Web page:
9. The system of claim 8, wherein the desktop blade comprises the first protection module and the peripheral interface device comprises a second protection module corresponding to the first protection module.
10. The system of claim 9, wherein the first security module and second security module each comprise a Trusted Platform Module (TPM) configured to encrypt unencrypted I/O data and decrypt encrypted I/O data in response to initializing the TPM into a secure state.
11. The system of claim 8, wherein the first security module is further configured to selectively identify substantially all I/O data and a portion of I/O data in response to a command, the command originating from one of a user and a software module.
12. The system of claim 8, wherein the first security module operates on I/O data exiting the I/O communication module, the I/O data organized into network packets.
13. The system of claim 8, wherein the first security module operates on I/O data entering the I/O communication module.
14. A method for securing Input/Output (I/O) communications between a peripheral interface device and a blade of a blade-based computer system, the method comprising:
identifying I/O data configured for transmission between the peripheral interface device and the blade as secure I/O data;
encrypting the I/O data such that subsequent decryption of the I/O data is limited to the peripheral interface device and the blade, the encrypted I/O data comprising secured I/O data; and
transmitting the secured I/O data over a vulnerable communication link between the peripheral interface device and the blade, the vulnerable communication link susceptible to interception of transmitted messages.
15. The method of claim 14, further comprising,
receiving the secured I/O data at a receiving device, the receiving device comprising one of the peripheral interface device and the blade;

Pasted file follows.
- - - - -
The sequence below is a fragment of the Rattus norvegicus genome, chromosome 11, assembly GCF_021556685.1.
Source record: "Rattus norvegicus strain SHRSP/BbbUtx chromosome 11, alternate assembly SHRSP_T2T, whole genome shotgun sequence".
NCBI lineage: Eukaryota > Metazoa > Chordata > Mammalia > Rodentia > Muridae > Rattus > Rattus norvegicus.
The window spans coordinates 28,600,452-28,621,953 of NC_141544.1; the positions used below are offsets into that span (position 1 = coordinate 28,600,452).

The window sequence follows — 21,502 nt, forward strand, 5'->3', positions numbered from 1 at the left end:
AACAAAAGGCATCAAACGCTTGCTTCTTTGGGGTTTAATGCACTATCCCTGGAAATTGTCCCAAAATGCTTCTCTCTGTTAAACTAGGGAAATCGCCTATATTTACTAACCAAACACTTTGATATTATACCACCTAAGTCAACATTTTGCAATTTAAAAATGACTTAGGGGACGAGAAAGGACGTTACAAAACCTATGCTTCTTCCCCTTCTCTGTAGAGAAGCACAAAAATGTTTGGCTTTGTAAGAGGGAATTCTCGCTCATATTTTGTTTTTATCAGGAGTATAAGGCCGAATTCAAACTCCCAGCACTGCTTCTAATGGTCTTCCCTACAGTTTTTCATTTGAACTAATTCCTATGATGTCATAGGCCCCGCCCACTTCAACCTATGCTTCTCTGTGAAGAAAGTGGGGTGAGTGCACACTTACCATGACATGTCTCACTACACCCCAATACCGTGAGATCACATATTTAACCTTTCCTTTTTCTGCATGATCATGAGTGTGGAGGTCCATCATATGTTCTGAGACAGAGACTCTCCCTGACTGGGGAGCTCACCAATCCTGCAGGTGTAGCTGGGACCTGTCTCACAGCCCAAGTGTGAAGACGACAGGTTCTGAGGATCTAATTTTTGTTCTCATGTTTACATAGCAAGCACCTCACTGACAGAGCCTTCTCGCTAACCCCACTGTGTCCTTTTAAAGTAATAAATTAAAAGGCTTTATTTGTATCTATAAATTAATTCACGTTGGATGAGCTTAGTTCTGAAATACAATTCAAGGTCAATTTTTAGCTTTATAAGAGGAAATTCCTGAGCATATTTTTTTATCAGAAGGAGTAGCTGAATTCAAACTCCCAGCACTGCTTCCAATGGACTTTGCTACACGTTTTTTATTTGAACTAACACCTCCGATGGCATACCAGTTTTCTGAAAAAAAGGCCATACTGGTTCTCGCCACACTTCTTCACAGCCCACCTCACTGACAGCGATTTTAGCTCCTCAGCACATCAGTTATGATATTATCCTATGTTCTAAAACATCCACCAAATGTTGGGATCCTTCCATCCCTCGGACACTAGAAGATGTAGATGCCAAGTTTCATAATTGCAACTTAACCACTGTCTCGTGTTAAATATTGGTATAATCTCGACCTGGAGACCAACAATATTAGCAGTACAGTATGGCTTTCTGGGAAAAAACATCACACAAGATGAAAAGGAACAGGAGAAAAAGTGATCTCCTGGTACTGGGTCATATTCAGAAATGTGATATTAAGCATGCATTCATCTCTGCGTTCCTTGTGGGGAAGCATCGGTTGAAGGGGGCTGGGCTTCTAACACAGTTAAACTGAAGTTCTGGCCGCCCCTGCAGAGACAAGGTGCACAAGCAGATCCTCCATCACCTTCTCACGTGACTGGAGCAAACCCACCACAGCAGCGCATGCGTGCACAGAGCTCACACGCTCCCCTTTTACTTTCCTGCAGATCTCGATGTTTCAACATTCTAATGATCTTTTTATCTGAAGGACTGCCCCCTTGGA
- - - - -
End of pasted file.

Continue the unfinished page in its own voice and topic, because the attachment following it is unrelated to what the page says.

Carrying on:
decrypting the secured I/O data with a key stored exclusively with the receiving device; and
communicating the decrypted I/O data to one of a peripheral device and a blade processor.
16. The method of claim 14, wherein identifying I/O data comprises locating I/O data designated by a command that specifically designates communication of secure I/O data, the command issued in response to one of user input and an instruction in a software module.
17. The method of claim 14, wherein the peripheral device comprises a display device and the I/O data comprises raw video data originating from a video memory device of the blade, the I/O data addressed to the peripheral interface device.
18. The method of claim 14, wherein the vulnerable communication link comprises a wired connection of a length capable of separating the peripheral interface device and the blade by a distance greater than about three feet.
19. An apparatus for securing Input/Output (I/O) communications between a peripheral interface device and a blade of a blade-based computer system, the apparatus comprising:
a determination module configured to identify sensitive video data within video memory of a blade, the video memory configured for transmission to a display device;
a first security module configured to encrypt the sensitive video data to generate secured video data;
a communication module configured to transmit the secured video data over a vulnerable communication link connecting a peripheral interface device and the blade; and
wherein the peripheral interface device comprises a second security module configured to decrypt the secured video data and send the decrypted video data to a display device.
20. The apparatus of claim 19, wherein the sensitive video data is defined by a Graphic User Interface (GUI) component configured to display sensitive data, the apparatus further comprising a secure operating system configured to generates the GUI component such that the GUI component can not be obscured.
21. The apparatus of claim 19, wherein the sensitive video data comprises a complete frame of the display device.
22. The apparatus of claim 19, wherein the determination module identifies a series of video pixels as sensitive video data in response to a command from the user.
23. A signal bearing medium tangibly embodying a program of machine-readable instructions executable by a digital processing apparatus to perform operations to secure Input/Output (I/O) communications between a peripheral interface device and a blade of a blade-based computer system, the operations comprising:
an operation to identify I/O data configured for transmission between the peripheral interface device and the blade as secure I/O data;
an operation to encrypt the I/O data such that subsequent decryption of the I/O data is limited to the peripheral interface device and the blade, the encrypted I/O data comprising secured I/O data; and
an operation to transmit the secured I/O data over a vulnerable communication link between the peripheral interface device and the blade, the vulnerable communication link susceptible to interception of transmitted messages.